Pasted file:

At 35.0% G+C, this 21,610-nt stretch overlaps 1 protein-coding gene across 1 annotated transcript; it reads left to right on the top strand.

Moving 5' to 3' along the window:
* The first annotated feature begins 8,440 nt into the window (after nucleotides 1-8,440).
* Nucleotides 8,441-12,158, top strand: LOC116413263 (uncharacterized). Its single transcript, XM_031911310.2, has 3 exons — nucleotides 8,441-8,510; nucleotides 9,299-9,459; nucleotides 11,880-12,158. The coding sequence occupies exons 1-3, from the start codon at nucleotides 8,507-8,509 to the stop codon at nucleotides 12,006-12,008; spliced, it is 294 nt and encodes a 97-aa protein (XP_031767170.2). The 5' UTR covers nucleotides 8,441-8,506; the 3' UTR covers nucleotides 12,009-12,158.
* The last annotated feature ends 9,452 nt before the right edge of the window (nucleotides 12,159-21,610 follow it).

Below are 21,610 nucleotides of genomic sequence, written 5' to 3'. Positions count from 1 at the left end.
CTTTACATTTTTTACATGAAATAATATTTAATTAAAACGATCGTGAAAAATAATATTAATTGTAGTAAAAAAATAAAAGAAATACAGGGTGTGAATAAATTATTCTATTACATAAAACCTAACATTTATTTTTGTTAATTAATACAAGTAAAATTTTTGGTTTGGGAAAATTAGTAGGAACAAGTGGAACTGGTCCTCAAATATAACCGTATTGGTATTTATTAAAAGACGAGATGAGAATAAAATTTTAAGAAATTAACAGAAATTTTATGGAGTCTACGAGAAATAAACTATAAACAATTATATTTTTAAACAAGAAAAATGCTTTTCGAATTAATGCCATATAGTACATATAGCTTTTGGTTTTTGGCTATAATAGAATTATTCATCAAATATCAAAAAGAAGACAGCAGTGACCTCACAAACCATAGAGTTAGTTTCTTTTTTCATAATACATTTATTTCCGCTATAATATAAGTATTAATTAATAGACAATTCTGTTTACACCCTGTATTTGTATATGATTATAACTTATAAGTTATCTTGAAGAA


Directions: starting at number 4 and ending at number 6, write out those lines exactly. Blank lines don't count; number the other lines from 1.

* Nucleotides 8,441-12,158, top strand: LOC116413263 (uncharacterized). Its single transcript, XM_031911310.2, has 3 exons — nucleotides 8,441-8,510; nucleotides 9,299-9,459; nucleotides 11,880-12,158. The coding sequence occupies exons 1-3, from the start codon at nucleotides 8,507-8,509 to the stop codon at nucleotides 12,006-12,008; spliced, it is 294 nt and encodes a 97-aa protein (XP_031767170.2). The 5' UTR covers nucleotides 8,441-8,506; the 3' UTR covers nucleotides 12,009-12,158.
* The last annotated feature ends 9,452 nt before the right edge of the window (nucleotides 12,159-21,610 follow it).

Below are 21,610 nucleotides of genomic sequence, written 5' to 3'. Positions count from 1 at the left end.